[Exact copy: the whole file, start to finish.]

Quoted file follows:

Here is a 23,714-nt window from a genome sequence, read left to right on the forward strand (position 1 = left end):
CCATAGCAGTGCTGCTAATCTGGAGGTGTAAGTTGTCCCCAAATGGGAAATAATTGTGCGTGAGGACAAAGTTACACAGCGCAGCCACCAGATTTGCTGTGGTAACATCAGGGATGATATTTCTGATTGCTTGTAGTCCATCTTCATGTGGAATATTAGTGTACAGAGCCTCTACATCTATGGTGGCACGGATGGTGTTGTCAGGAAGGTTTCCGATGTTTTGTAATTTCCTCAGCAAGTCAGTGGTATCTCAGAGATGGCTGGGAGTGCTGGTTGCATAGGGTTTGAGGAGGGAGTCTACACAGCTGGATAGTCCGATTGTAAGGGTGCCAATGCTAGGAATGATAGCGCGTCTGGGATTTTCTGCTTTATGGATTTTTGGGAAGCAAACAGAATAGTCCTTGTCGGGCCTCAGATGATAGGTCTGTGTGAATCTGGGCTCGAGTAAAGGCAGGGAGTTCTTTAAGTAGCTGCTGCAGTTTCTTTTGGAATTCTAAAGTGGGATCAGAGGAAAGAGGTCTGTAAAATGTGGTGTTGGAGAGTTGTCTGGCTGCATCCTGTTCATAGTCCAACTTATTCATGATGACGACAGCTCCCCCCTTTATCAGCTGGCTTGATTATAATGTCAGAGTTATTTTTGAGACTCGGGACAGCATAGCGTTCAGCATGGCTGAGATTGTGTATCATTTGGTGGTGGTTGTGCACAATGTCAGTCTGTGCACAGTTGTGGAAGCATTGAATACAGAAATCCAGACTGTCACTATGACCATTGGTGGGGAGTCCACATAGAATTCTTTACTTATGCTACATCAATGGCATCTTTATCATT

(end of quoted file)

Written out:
Here is a 23,714-nt window from a genome sequence, read left to right on the forward strand (position 1 = left end):
CCATAGCAGTGCTGCTAATCTGGAGGTGTAAGTTGTCCCCAAATGGGAAATAATTGTGCGTGAGGACAAAGTTACACAGCGCAGCCACCAGATTTGCTGTGGTAACATCAGGGATGATATTTCTGATTGCTTGTAGTCCATCTTCATGTGGAATATTAGTGTACAGAGCCTCTACATCTATGGTGGCACGGATGGTGTTGTCAGGAAGGTTTCCGATGTTTTGTAATTTCCTCAGCAAGTCAGTGGTATCTCAGAGATGGCTGGGAGTGCTGGTTGCATAGGGTTTGAGGAGGGAGTCTACACAGCTGGATAGTCCGATTGTAAGGGTGCCAATGCTAGGAATGATAGCGCGTCTGGGATTTTCTGCTTTATGGATTTTTGGGAAGCAAACAGAATAGTCCTTGTCGGGCCTCAGATGATAGGTCTGTGTGAATCTGGGCTCGAGTAAAGGCAGGGAGTTCTTTAAGTAGCTGCTGCAGTTTCTTTTGGAATTCTAAAGTGGGATCAGAGGAAAGAGGTCTGTAAAATGTGGTGTTGGAGAGTTGTCTGGCTGCATCCTGTTCATAGTCCAACTTATTCATGATGACGACAGCTCCCCCCTTTATCAGCTGGCTTGATTATAATGTCAGAGTTATTTTTGAGACTCGGGACAGCATAGCGTTCAGCATGGCTGAGATTGTGTATCATTTGGTGGTGGTTGTGCACAATGTCAGTCTGTGCACAGTTGTGGAAGCATTGAATACAGAAATCCAGACTGTCACTATGACCATTGGTGGGGAGTCCACATAGAATTCTTTACTTATGCTACATCAATGGCATCTTTATCATT